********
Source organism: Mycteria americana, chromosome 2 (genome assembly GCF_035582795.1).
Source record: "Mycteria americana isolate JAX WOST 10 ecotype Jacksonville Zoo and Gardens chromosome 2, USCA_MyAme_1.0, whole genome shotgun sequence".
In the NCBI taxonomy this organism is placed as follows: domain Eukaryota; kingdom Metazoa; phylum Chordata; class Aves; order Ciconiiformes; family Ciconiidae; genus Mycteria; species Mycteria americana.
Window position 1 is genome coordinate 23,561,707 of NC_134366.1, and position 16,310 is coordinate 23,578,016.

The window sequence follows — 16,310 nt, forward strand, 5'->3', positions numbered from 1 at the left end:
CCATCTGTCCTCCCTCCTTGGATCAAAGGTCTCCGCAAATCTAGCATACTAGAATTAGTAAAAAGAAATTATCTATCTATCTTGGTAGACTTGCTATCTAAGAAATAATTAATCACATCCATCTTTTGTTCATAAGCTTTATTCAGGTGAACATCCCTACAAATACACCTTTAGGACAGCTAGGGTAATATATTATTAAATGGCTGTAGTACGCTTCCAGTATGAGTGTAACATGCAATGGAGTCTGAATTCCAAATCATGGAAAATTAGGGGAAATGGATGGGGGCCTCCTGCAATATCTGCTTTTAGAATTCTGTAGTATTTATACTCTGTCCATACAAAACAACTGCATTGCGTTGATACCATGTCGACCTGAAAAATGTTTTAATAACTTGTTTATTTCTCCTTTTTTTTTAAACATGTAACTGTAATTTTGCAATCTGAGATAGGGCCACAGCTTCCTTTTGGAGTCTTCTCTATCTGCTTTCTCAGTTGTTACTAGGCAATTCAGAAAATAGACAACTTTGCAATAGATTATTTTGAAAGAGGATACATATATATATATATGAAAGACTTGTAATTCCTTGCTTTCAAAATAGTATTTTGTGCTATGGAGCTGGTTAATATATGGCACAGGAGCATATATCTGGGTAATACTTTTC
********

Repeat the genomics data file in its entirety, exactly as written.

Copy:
Source organism: Mycteria americana, chromosome 2 (genome assembly GCF_035582795.1).
Source record: "Mycteria americana isolate JAX WOST 10 ecotype Jacksonville Zoo and Gardens chromosome 2, USCA_MyAme_1.0, whole genome shotgun sequence".
In the NCBI taxonomy this organism is placed as follows: domain Eukaryota; kingdom Metazoa; phylum Chordata; class Aves; order Ciconiiformes; family Ciconiidae; genus Mycteria; species Mycteria americana.
Window position 1 is genome coordinate 23,561,707 of NC_134366.1, and position 16,310 is coordinate 23,578,016.

The window sequence follows — 16,310 nt, forward strand, 5'->3', positions numbered from 1 at the left end:
CCATCTGTCCTCCCTCCTTGGATCAAAGGTCTCCGCAAATCTAGCATACTAGAATTAGTAAAAAGAAATTATCTATCTATCTTGGTAGACTTGCTATCTAAGAAATAATTAATCACATCCATCTTTTGTTCATAAGCTTTATTCAGGTGAACATCCCTACAAATACACCTTTAGGACAGCTAGGGTAATATATTATTAAATGGCTGTAGTACGCTTCCAGTATGAGTGTAACATGCAATGGAGTCTGAATTCCAAATCATGGAAAATTAGGGGAAATGGATGGGGGCCTCCTGCAATATCTGCTTTTAGAATTCTGTAGTATTTATACTCTGTCCATACAAAACAACTGCATTGCGTTGATACCATGTCGACCTGAAAAATGTTTTAATAACTTGTTTATTTCTCCTTTTTTTTTAAACATGTAACTGTAATTTTGCAATCTGAGATAGGGCCACAGCTTCCTTTTGGAGTCTTCTCTATCTGCTTTCTCAGTTGTTACTAGGCAATTCAGAAAATAGACAACTTTGCAATAGATTATTTTGAAAGAGGATACATATATATATATATGAAAGACTTGTAATTCCTTGCTTTCAAAATAGTATTTTGTGCTATGGAGCTGGTTAATATATGGCACAGGAGCATATATCTGGGTAATACTTTTC